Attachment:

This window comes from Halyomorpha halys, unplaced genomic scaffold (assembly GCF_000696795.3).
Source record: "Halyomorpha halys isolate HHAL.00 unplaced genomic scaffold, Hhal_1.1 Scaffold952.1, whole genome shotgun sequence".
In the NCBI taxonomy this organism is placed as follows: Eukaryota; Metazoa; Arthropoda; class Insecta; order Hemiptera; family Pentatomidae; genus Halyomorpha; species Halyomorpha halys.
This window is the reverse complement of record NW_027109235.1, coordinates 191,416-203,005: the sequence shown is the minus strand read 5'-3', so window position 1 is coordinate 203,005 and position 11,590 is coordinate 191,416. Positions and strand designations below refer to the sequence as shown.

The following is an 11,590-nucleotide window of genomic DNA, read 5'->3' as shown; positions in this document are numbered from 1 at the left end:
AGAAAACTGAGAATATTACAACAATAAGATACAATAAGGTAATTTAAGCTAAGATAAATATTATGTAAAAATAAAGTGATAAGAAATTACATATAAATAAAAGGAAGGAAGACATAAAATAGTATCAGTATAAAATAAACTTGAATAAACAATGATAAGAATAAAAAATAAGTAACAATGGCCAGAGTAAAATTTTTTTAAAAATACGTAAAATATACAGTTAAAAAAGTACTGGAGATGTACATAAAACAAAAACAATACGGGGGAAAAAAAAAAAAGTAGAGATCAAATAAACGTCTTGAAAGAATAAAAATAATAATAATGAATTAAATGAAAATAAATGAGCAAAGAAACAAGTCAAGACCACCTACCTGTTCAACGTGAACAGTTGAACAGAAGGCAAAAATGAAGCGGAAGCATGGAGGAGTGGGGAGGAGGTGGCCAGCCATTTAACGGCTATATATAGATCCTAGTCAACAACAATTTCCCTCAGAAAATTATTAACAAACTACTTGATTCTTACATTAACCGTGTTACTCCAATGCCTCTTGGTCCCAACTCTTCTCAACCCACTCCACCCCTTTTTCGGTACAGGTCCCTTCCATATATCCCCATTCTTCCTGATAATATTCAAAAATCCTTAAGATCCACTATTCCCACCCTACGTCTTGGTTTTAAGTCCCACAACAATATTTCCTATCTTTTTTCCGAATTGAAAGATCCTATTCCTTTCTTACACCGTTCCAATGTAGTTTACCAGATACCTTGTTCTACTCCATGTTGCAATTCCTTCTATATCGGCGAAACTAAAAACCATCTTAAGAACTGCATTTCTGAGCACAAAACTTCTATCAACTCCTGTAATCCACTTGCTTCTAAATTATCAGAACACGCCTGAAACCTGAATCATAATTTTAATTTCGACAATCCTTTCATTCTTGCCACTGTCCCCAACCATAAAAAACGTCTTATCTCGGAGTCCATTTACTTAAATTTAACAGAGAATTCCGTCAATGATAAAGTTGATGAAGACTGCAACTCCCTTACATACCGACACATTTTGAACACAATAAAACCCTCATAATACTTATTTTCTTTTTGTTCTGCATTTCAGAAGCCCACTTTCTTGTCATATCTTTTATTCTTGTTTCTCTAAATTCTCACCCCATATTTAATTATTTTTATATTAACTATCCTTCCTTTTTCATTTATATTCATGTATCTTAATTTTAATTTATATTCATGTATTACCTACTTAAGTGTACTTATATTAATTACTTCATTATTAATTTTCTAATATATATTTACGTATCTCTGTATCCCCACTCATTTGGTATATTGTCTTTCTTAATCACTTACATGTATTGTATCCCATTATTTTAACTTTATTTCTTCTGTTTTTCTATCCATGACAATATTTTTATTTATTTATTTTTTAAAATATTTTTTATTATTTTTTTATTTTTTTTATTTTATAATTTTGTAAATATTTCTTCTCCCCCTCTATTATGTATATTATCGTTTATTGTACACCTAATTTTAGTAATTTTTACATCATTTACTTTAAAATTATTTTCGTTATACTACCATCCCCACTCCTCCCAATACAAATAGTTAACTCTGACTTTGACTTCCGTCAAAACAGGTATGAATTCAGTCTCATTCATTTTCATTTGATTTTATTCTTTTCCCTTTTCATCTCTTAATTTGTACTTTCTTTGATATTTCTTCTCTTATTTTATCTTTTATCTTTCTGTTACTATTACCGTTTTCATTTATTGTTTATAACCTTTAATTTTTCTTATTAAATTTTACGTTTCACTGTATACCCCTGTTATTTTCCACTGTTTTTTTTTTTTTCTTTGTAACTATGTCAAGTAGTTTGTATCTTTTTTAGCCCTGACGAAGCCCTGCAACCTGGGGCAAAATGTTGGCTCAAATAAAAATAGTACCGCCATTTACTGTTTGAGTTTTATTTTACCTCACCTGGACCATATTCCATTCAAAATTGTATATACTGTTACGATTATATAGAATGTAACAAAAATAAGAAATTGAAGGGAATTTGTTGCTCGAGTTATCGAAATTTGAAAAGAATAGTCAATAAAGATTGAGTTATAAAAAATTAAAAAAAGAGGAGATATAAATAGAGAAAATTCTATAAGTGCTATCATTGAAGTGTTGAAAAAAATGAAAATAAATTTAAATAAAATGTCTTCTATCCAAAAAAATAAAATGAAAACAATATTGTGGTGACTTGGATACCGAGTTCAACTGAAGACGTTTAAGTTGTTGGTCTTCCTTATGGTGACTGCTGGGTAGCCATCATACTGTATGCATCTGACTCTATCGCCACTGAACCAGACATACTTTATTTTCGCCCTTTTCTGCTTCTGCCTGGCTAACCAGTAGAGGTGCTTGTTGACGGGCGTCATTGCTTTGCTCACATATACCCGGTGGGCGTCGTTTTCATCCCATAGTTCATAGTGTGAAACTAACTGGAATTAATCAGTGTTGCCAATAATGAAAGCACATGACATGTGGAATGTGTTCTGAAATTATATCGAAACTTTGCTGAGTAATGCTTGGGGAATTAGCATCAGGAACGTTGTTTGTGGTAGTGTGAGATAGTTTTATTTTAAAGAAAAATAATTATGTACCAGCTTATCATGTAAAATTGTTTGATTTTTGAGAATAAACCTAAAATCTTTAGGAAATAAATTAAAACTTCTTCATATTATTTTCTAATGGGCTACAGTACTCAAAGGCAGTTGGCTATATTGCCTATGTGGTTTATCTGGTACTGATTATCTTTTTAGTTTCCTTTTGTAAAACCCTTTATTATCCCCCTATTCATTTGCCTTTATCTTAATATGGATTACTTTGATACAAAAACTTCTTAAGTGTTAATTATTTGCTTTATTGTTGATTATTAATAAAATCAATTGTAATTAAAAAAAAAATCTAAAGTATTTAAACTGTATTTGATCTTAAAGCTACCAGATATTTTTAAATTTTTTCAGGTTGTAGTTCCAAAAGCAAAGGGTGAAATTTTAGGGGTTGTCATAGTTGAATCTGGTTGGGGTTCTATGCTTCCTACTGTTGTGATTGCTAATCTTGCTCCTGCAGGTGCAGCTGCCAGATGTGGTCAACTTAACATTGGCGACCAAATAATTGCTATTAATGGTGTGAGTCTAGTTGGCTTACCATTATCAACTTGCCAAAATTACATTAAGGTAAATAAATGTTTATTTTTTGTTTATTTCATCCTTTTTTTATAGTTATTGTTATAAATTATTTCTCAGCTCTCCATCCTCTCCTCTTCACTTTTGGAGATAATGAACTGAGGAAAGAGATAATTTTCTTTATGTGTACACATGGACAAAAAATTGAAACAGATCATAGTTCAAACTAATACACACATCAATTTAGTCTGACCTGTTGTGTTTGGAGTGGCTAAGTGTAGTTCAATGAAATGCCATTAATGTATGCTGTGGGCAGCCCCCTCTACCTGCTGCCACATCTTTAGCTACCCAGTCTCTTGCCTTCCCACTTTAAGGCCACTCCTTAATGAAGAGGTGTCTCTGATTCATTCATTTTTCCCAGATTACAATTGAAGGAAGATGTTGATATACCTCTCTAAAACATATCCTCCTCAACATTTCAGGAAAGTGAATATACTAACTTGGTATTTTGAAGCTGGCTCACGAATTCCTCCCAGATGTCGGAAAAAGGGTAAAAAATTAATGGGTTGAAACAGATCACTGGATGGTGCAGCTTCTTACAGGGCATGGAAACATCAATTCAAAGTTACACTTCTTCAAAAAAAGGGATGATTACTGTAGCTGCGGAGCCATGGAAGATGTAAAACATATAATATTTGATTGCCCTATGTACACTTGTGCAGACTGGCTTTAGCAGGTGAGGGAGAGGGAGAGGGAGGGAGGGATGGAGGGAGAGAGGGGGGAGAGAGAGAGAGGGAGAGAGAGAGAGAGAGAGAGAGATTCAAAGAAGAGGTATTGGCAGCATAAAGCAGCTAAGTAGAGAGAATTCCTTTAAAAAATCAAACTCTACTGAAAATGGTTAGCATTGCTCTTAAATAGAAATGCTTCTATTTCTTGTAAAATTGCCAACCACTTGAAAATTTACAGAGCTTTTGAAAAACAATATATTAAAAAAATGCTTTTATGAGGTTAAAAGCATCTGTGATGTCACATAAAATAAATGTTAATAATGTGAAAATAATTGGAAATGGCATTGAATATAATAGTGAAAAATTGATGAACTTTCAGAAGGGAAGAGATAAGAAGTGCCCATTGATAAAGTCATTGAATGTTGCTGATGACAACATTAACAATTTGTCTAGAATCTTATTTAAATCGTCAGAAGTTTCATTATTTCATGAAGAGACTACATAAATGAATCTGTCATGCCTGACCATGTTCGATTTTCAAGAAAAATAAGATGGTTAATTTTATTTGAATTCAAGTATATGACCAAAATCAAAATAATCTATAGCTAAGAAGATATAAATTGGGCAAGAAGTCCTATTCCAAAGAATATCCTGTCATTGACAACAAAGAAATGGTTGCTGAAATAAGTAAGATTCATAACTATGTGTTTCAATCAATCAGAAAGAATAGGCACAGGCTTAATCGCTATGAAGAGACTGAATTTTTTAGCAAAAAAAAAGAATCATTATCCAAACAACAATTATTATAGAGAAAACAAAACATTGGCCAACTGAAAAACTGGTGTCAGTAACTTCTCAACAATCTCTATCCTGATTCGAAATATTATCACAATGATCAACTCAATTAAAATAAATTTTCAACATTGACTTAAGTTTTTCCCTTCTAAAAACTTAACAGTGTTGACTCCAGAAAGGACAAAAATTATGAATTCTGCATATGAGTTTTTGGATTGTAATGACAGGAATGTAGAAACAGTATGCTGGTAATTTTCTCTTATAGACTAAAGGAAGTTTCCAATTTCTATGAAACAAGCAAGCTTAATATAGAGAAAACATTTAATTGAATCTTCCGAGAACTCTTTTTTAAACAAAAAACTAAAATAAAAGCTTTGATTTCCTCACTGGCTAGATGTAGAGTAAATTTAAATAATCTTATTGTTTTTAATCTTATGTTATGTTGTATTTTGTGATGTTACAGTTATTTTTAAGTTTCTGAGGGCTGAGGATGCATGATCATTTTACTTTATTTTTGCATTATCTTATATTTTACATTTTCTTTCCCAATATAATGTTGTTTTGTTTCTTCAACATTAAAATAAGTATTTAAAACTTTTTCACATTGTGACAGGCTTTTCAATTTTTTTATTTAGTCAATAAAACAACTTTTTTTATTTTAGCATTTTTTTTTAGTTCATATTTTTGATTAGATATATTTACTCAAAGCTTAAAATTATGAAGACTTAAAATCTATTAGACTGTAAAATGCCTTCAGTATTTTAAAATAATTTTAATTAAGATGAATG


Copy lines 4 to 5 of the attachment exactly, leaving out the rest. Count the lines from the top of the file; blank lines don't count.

This window is the reverse complement of record NW_027109235.1, coordinates 191,416-203,005: the sequence shown is the minus strand read 5'-3', so window position 1 is coordinate 203,005 and position 11,590 is coordinate 191,416. Positions and strand designations below refer to the sequence as shown.

The following is an 11,590-nucleotide window of genomic DNA, read 5'->3' as shown; positions in this document are numbered from 1 at the left end: